International Museum Day: A break from the banal

Outlandish, offbeat & original museums around the world
/ New Delhi
International Museum Day: A break from the banal

The Lindt Home of Chocolate in Switzerland located near lake Zurich is a paradise for chocolate lovers from all around the world

From creepy mummies to one of the largest chocolate fountains in the world, some museums offer an experience different from the mundane prestigious establishments in beautiful buildings like a Tate, Louvre or Uffizi and entice visitors from all around the world owing to their sheer novelty alone.
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When one thinks of a museum, images of prestigious posh buildings featuring works of acclaimed artists or artefacts dating back to early era civilizations tracing its history and culture come to mind. However, not all museums are created equal. There are a lot of unconventional, bizarre museums around the world which allow visitors to experience something novel and unique owing their odd architecture or strange subject matter.

Here is a list of some of the most unique and fairly quirky museums around the world for your next getaway.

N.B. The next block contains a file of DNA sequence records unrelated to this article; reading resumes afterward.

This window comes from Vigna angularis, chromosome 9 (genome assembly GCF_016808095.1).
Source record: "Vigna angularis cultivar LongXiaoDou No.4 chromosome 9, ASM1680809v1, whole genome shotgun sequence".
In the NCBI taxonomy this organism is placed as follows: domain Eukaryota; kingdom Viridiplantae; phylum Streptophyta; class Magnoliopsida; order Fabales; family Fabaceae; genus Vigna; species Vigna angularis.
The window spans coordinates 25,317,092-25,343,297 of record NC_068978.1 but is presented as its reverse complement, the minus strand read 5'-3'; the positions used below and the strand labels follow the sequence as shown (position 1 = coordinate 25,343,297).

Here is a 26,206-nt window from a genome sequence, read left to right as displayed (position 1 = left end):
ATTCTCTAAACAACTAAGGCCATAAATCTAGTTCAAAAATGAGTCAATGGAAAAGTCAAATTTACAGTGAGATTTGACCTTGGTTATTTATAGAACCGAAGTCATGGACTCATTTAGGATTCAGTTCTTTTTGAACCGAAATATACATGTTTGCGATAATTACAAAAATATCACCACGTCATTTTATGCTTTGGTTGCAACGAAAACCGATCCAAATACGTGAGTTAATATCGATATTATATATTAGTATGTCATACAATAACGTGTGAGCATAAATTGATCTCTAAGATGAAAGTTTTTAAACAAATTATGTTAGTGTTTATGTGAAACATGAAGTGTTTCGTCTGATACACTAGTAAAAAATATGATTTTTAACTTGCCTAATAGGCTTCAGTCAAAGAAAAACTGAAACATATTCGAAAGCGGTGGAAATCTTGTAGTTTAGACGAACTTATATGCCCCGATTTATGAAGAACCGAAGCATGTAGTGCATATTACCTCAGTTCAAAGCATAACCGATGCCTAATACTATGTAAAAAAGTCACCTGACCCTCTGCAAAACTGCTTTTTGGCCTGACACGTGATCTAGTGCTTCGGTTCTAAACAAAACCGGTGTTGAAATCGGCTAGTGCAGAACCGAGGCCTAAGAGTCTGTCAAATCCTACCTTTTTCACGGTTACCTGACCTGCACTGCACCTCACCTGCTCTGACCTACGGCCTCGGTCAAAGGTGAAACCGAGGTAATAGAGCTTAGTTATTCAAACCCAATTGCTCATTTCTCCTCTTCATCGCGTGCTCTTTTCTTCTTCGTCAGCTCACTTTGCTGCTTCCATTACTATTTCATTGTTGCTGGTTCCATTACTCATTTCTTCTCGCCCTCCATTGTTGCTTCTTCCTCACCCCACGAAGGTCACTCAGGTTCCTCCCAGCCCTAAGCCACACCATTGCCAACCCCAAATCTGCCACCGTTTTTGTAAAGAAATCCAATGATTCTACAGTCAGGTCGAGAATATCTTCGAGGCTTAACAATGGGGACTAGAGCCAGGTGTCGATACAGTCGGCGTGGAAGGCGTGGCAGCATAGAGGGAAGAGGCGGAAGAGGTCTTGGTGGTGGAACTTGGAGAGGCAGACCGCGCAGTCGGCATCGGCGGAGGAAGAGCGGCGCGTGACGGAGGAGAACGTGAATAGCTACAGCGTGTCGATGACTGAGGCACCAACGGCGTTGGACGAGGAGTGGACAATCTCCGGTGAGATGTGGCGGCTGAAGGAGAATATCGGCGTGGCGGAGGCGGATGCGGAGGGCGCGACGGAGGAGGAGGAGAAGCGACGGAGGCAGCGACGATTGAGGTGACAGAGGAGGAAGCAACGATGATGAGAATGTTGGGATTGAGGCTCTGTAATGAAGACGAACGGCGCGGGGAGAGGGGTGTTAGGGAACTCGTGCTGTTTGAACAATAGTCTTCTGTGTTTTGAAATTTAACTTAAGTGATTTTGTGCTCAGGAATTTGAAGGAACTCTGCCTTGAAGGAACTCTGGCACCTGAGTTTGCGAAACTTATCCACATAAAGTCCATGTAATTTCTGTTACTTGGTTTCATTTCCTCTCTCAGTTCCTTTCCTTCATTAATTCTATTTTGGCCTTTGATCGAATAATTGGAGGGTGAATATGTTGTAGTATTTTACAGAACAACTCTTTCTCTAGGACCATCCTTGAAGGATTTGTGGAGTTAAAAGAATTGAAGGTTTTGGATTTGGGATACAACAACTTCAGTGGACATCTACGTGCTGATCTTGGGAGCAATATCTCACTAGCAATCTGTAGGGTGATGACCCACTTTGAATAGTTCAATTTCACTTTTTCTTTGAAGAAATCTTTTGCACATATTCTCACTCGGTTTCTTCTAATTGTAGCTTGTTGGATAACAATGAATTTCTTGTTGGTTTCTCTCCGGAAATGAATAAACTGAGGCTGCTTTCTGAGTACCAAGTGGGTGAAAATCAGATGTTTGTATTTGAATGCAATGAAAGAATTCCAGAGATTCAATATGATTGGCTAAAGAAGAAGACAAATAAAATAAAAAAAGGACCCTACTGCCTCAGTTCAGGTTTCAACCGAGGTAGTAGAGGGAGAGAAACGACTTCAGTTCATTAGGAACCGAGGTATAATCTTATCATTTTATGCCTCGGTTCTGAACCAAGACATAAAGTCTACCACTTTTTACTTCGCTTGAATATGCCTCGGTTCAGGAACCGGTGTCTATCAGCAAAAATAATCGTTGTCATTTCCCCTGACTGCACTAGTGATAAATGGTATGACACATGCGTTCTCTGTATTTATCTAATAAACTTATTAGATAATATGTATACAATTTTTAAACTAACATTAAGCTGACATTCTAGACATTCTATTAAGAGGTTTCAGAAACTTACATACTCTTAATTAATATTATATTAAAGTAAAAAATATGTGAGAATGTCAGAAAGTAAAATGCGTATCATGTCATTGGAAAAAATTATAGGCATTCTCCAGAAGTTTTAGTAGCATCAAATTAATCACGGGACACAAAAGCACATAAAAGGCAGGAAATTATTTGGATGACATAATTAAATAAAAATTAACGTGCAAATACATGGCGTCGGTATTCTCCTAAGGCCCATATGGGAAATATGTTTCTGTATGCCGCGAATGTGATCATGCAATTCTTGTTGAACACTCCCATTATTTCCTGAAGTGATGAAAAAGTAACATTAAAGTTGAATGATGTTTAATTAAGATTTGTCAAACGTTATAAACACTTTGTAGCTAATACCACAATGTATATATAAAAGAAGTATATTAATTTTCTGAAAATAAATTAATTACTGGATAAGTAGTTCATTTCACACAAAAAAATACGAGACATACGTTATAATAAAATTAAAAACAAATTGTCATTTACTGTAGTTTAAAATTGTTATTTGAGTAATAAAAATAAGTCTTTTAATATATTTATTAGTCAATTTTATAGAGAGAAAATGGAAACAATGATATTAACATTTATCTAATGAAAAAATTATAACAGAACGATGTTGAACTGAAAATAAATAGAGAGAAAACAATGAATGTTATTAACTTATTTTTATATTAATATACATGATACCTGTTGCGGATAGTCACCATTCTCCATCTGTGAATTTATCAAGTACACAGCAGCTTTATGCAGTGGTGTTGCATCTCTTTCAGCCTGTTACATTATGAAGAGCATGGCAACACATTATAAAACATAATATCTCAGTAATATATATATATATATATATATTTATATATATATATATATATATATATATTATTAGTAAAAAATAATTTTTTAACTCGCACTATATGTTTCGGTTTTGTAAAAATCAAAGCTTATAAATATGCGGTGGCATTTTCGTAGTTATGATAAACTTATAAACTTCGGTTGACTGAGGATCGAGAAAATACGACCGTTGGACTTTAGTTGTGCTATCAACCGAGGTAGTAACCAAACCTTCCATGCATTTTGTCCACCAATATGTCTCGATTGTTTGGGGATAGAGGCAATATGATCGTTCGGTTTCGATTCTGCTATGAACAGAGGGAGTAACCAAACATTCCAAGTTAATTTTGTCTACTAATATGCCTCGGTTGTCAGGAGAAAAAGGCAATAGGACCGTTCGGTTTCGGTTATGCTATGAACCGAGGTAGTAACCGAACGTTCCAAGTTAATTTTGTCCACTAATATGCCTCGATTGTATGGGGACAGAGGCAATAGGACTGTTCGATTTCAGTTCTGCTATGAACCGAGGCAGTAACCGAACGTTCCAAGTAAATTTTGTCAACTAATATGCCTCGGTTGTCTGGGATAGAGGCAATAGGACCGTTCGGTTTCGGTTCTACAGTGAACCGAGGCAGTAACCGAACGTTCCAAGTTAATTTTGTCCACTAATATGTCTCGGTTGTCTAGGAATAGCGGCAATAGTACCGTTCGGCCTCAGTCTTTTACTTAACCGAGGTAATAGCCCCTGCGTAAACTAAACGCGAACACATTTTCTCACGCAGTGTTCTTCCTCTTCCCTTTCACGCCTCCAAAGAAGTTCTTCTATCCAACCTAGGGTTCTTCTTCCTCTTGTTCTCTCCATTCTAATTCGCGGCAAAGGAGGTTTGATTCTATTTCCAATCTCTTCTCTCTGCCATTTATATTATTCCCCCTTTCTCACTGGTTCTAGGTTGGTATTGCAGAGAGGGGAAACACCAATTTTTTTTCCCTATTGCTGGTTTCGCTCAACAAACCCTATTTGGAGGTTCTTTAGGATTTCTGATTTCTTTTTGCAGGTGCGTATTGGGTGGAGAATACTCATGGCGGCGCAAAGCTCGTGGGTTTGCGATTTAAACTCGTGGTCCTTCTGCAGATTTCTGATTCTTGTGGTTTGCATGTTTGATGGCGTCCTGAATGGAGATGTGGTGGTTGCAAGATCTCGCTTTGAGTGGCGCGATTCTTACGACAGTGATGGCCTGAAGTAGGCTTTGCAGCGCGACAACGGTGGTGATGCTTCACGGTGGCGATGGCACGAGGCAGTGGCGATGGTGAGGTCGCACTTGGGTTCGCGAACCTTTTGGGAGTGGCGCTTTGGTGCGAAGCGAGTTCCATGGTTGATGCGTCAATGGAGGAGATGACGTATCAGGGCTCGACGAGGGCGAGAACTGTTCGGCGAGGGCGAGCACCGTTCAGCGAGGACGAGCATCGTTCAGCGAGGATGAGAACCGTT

Cancun Underwater Museum of Art, Mexico

The Cancun Underwater Museum or Museo Subacuático de Arte (MUSA)

Constructed in 2009, the biggest underwater museum in the world nestled between the islands of Cancun and Isla Mujeres, The Cancun Underwater Museum or Museo Subacuático de Arte (MUSA) is a site worth visiting. Home to 500 sculptures fixed to the sea floor, the museum draws nearly 750,000 tourists every year.

The eerily beautiful sculptures on display portray varying themes ranging from capitalist greed to lives of fishermen. The underwater sculptures created by British sculptor Jason deCaires Taylor and local Mexican sculptors also serve as an artificial reef specially designed to promote growth of coral, which continually transforms the aquatic landscape. Tourists can explore this underwater wonderland by glass bottom boat, snorkelling, or scuba diving.

The Mummy Museum, Mexico

Museo de las Momias de Guanajuato

Also known as the Museo de las Momias de Guanajuato, this museum is home to mummies and is located in the small mining town of Guanajuato, a UNESCO World Heritage site. As the large number of mummies found at the site started to gain popularity, the museum was set up to showcase them. The mummies on display are of bodies buried in the Santa Paula Pantheon’s crypts during the mid-19th century. It was later discovered that the bodies had been mummified through a natural process, likely due to the region’s unique climactic factors. The ghoulish corpses, including those of infants look much grimmer than the mummies excavated in Egypt.

Over a hundred mummies are on display at the museum including the smallest one in the world.

The Museum of Gold, Colombia

The Museum of Gold, locally known as El Museo del Oro